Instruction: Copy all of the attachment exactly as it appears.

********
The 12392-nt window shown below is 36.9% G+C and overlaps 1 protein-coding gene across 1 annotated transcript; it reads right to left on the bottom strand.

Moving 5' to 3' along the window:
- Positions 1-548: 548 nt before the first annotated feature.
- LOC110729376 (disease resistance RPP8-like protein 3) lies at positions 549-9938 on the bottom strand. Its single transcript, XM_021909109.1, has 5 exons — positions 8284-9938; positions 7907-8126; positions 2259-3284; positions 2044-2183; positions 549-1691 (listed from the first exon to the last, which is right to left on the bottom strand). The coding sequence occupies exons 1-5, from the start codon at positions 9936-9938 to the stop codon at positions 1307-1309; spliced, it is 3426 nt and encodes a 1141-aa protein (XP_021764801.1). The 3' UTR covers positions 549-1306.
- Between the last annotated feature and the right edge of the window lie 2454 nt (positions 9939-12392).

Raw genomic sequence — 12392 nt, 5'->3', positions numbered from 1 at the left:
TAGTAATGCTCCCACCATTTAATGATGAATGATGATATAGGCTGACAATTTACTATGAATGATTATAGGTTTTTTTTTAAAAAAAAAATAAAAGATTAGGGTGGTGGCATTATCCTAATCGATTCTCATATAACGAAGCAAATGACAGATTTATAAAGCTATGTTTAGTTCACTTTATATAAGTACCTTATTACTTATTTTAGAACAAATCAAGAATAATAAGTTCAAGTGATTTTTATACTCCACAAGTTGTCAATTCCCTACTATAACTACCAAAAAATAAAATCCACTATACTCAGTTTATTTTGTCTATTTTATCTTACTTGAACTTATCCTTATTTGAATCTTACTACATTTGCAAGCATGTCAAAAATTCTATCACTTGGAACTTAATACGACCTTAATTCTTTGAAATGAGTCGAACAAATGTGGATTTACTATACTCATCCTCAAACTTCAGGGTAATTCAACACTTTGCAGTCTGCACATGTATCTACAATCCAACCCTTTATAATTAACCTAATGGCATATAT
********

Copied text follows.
The 12392-nt window shown below is 36.9% G+C and overlaps 1 protein-coding gene across 1 annotated transcript; it reads right to left on the bottom strand.

Moving 5' to 3' along the window:
- Positions 1-548: 548 nt before the first annotated feature.
- LOC110729376 (disease resistance RPP8-like protein 3) lies at positions 549-9938 on the bottom strand. Its single transcript, XM_021909109.1, has 5 exons — positions 8284-9938; positions 7907-8126; positions 2259-3284; positions 2044-2183; positions 549-1691 (listed from the first exon to the last, which is right to left on the bottom strand). The coding sequence occupies exons 1-5, from the start codon at positions 9936-9938 to the stop codon at positions 1307-1309; spliced, it is 3426 nt and encodes a 1141-aa protein (XP_021764801.1). The 3' UTR covers positions 549-1306.
- Between the last annotated feature and the right edge of the window lie 2454 nt (positions 9939-12392).

Raw genomic sequence — 12392 nt, 5'->3', positions numbered from 1 at the left:
TAGTAATGCTCCCACCATTTAATGATGAATGATGATATAGGCTGACAATTTACTATGAATGATTATAGGTTTTTTTTTAAAAAAAAAATAAAAGATTAGGGTGGTGGCATTATCCTAATCGATTCTCATATAACGAAGCAAATGACAGATTTATAAAGCTATGTTTAGTTCACTTTATATAAGTACCTTATTACTTATTTTAGAACAAATCAAGAATAATAAGTTCAAGTGATTTTTATACTCCACAAGTTGTCAATTCCCTACTATAACTACCAAAAAATAAAATCCACTATACTCAGTTTATTTTGTCTATTTTATCTTACTTGAACTTATCCTTATTTGAATCTTACTACATTTGCAAGCATGTCAAAAATTCTATCACTTGGAACTTAATACGACCTTAATTCTTTGAAATGAGTCGAACAAATGTGGATTTACTATACTCATCCTCAAACTTCAGGGTAATTCAACACTTTGCAGTCTGCACATGTATCTACAATCCAACCCTTTATAATTAACCTAATGGCATATAT